Card Wars: Ironclad Tactics vs. Card Hunter

In the span of two weeks we have seen the release of two great games, each with a different take on the same genre. So for today’s post, I wanted to examine how each game takes elements of what makes the CCG genre so compelling.

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Deck Building:

While we will be comparing both Ironclad Tactics and Card Hunter, both games are great in their own right despite who comes out on top at the end (if we can even pick a clear winner in the first place.)

Let’s begin with deck building, anyone who has played a CCG can tell you of the importance of deck building. This is also the main way that CCG based titles offer the player personalization as the deck defines everything about their play style.

Card Hunter features a nontraditional deck system in which loot equipped on each of your character defines their individualized decks for combat. Their armor, attacks, strengths and weaknesses are all based on whatever you have on.

Ironclad Tactics goes with a more traditional system, giving the player complete control of what cards they have in their decks. The only limits are that decks must have 20 cards in them and no more than 2 different factions worth of cards in them.

This is where I would give the nod to Ironclad Tactics as I prefer the control over deck building that it offers. The further you play in Card Hunter, the more uncontrollable your deck becomes as characters unlock more equipment slots which in turn increases their deck sizes dramatically. It gets to the point where you start to lose control of the cards in your deck and can easily have cases where characters are useless for several rounds.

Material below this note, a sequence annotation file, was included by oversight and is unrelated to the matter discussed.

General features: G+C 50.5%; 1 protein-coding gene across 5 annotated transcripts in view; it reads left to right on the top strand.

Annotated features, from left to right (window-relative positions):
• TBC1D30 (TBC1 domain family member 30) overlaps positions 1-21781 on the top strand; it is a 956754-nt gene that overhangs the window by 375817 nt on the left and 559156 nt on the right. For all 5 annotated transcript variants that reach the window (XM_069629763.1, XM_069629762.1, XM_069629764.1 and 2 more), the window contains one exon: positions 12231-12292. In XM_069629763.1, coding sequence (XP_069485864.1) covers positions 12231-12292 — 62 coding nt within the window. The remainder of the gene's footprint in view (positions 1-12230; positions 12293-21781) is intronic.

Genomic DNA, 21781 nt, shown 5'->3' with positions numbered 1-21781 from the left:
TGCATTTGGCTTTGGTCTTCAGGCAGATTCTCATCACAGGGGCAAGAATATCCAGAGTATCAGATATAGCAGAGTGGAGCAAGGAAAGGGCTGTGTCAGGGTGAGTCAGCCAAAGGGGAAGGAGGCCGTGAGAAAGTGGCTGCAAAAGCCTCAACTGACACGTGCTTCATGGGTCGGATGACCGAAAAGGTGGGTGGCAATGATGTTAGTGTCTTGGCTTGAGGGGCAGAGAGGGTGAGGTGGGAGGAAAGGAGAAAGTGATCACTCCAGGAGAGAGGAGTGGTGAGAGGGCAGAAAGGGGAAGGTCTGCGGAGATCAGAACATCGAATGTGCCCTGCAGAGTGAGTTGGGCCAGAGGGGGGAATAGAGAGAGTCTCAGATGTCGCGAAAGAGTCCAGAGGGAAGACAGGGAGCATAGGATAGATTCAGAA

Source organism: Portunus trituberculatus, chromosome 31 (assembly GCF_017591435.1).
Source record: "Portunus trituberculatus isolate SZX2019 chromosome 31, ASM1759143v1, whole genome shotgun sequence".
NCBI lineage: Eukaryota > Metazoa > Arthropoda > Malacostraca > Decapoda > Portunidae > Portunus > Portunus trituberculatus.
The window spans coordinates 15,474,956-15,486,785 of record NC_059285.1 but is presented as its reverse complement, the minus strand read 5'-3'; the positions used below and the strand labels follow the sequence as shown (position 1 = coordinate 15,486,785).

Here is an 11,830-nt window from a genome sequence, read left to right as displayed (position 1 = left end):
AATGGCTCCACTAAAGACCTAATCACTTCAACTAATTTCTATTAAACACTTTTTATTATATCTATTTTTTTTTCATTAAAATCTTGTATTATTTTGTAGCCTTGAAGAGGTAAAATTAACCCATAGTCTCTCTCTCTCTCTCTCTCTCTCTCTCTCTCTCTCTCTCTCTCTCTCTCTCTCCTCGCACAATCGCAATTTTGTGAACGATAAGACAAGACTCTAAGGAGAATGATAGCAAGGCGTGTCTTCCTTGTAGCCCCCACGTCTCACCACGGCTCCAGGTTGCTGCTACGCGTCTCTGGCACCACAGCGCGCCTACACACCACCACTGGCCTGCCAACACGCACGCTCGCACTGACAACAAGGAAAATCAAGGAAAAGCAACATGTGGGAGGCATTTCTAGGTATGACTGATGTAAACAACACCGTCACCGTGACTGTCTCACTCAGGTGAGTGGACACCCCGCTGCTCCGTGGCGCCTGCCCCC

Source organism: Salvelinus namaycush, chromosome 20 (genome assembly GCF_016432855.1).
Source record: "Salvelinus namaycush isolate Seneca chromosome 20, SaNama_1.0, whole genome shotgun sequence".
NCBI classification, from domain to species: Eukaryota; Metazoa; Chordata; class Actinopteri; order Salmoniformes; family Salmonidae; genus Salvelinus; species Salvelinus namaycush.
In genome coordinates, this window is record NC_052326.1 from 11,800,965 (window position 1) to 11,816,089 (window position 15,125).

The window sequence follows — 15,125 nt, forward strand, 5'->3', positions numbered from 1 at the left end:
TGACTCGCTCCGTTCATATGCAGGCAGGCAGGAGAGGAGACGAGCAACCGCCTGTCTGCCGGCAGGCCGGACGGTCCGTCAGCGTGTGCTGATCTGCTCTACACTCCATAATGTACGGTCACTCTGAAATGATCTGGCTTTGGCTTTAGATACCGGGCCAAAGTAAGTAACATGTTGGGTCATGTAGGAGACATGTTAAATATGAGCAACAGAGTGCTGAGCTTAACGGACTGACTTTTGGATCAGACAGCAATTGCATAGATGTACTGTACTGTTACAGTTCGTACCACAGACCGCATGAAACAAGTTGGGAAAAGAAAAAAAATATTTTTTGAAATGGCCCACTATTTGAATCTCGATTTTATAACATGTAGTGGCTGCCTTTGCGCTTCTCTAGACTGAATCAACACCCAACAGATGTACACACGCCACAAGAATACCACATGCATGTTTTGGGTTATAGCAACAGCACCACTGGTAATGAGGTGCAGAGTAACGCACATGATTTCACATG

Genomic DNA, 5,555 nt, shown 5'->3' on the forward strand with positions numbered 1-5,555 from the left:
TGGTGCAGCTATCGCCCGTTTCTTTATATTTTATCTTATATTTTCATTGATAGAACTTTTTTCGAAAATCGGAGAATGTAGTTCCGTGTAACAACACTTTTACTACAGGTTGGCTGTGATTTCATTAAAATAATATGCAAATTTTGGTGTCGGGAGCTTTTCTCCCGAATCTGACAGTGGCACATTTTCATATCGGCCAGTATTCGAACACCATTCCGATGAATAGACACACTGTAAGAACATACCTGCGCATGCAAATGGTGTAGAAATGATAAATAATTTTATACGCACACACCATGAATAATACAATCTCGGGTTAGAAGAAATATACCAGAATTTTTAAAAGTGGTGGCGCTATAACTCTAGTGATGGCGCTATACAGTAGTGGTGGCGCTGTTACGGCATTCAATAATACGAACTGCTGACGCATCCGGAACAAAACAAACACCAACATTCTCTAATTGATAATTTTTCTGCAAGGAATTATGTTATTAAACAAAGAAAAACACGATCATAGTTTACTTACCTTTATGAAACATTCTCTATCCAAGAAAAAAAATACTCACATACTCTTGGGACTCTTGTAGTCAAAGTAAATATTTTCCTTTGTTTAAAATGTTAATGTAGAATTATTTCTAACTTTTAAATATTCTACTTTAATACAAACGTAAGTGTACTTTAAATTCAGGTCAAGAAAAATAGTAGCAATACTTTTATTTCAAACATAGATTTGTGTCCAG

But building a deck is not just about the system in place, but what cards you’re going to fill it up with and this is where both games went in different directions.

Card Flip:

Card design is another major factor of any good CCG and where both games differentiate themselves.

Creating good card design is a huge process and one that would be too big to go into detail about in this piece. One of the basic concepts of a CCG is the mechanic of “hard rules”

A hard rule is a condition that is set in stone by the card itself, no dice rolls, no debate, if a card says that something has to happen then that’s going to happen. However the beauty of a CCG is that there are always cards that are designed to contradict the rules of another card.

Card Hunter

Ironclad Tactics has a small number of cards compared to Card Hunter, but every card retains their purpose and value.

For example in Card Hunter, if you’re wearing a piece of armor that prevents fire damage and then fight monsters made of fire, you would be invulnerable for that fight.

But if they have a card that removes armor, even if it’s made out of fire, then you could lose your armor and find yourself vulnerable again.

While both games feature hard rules, there are two different philosophies around card design present.

Ironclad Tactics features a more streamlined design: Damage values have a base value between 1-3 and there are no cards built around deck manipulation (IE: Play a card to draw new cards.) With the limited damage values it allows the cards to stand out more and prevents any of them from being considered trash.

However at the same time, the limited number of cards does hurt the longevity of deck building as the only way to increase the number of cards in the game is to focus on side grades or risk upsetting the balance present.